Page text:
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Lebanon's Ski Season

Lebanon prepares for its biggest ski season yet

Oct 18, 2009

BEIRUT: After an unprecedented influx of some one million tourists to Lebanon this summer, the holiday industry is eagerly anticipating a repeat performance for the imminent winter season. Alecos Loucaides of Varianos Travel, a Cyprus-based travel agency that specializes in ski trips to Lebanon and particularly to the Mzaar ski resort near Faraya, is optimistic. “I believe summer 2009 has the potential to be a very successful year for winter tourism in Lebanon,” he said.

Largely unknown to the public of Europe and North America but celebrated by ski-lovers in the Arab world, Lebanon boasts six ski resorts at heights of up to 3,000 meters. Its eminence as a leading regional ski destination placed it in the running as a host for the Asian Winter Olympics.

Ronald Sayegh of internet-based travel agency Grey Matter said that although Lebanon is not yet as popular a ski destination as the Alps, “ski tourism is slowly and surely improving.”

“As a company we re-invest the majority of our income into marketing abroad but the intervention of the government is necessary here on the global level to promote Lebanon as a ski destination.”

According to Byblos Bank, the number of incoming tourists to Lebanon totaled 1,284,945 in the first 8 months of 2009, constituting an increase of 45.1 percent from 885,729 tourists in the same period last year.

Arab tourists accounted for 42.1 percent of total visitors, followed by European visitors with 24.2 percent, Asia with 14.4 percent and the Americas with 13.2 percent. The Lebanese tourism industry is optimistic that the increase of tourist influx will perpetuate into the winter season.

“We expect a busy winter, at least like last season. Since is specialized in ski bookings, we started receiving early reservations for the New Year, January and February, which indicates that winter will hopefully attract skiers,” said Sayegh.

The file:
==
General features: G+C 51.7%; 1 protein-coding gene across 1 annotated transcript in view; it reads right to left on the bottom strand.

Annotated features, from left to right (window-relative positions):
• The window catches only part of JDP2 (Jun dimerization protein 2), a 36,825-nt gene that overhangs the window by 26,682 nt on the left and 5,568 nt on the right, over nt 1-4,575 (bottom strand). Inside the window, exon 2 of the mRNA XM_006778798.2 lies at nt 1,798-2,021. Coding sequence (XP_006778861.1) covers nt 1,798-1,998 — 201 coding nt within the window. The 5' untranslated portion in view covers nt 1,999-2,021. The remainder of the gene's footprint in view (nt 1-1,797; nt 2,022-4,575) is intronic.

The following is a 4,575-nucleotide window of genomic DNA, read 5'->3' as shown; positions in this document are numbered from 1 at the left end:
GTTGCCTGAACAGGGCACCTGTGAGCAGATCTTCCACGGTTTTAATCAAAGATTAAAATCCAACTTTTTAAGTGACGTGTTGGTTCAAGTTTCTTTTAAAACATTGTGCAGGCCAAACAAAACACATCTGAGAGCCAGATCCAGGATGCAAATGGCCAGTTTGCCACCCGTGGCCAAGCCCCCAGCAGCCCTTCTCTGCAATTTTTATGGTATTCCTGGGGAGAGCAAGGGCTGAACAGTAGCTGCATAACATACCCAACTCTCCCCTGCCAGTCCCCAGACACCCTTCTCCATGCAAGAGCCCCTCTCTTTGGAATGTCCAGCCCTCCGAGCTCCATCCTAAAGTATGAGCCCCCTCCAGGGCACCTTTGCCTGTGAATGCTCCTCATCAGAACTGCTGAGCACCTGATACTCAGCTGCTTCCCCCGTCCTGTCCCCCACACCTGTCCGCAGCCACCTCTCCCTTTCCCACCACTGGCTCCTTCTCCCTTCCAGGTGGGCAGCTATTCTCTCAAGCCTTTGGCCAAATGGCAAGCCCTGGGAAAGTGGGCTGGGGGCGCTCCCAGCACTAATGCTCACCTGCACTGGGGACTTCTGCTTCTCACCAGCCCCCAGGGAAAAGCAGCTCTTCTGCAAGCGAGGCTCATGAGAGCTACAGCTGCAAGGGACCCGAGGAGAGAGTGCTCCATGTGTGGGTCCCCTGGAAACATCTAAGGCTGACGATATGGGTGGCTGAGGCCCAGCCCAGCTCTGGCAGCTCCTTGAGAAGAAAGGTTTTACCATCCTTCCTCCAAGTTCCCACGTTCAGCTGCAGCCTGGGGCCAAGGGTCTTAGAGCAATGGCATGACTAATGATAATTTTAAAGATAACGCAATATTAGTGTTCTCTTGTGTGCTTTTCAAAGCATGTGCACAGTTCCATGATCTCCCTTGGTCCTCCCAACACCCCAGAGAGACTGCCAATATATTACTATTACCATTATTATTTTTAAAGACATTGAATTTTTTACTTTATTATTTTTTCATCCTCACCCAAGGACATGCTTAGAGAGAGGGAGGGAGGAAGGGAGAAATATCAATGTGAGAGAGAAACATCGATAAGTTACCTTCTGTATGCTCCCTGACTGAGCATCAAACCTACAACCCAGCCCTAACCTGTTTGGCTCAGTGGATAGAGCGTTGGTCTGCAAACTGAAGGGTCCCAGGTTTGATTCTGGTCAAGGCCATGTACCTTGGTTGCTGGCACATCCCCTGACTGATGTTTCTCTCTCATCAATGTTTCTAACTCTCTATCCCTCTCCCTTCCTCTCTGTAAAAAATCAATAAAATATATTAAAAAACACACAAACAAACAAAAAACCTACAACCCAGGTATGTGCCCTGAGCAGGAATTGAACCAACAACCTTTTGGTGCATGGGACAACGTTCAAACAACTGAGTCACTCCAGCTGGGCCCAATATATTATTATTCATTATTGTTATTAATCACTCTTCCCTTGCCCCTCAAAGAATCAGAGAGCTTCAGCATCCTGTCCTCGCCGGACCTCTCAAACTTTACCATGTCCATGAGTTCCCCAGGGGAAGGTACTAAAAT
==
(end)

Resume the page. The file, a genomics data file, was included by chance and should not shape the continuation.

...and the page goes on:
Sayegh said that the number of visitors has been increasing since they started their business, “and winter tourism is taking a share out of the big cake. The internet has greatly affected bookings since people always considered Lebanon to be a desert with no snow. This is why we always strive to maintain our ski web cams on Seeing is believing!”

Sayegh’s company, which represents around 30 hotels in Lebanon, takes bookings mainly from foreigner visitors.

“Skiers come from all over the world including South Africa and Australia ... some travelers plan for a split stay between the resort and the coast,” he added. “What makes skiing in Lebanon special from other resorts is the “Swim and ski factor” that Westerners enjoy. Despite this being more myth than reality, Sayegh said: “This is surely possible during March and we had tourists who once did it.”

Sayegh said the health of the winter tourism industry in Lebanon stood at “five out of 10, since there is still big room for infrastructure development.”

However, the agent added: “This has to go in parallel with a global winter tourism marketing strategy. [It’s an] egg and chicken situation!”

Loucaides, whilst also predicting a big year for his business noted that there are also obstacles facing winter tourism in Lebanon.

“If there is something holding winter tourism back it is the much needed improvements that need to be made in Lebanon’s infrastructure.”

Shrinking snowlines are also something that trouble Loucaides. “I anticipate an increase on last years’ numbers with my only concern being the weather and when there will be enough snow for the ski resorts to start operating,” he said. “Climate change is obviously a big worry all over the world.

We have noticed that the last few years the snow has been a little late in coming. This is a big issue for ski resorts everywhere and maybe they need to be the first to go green, or at least greener. It is kind of bad to go to a ski resort and smell the fumes of diesel and see black smoke come out of generators.”

Lebanon prepares for its biggest ski season yet
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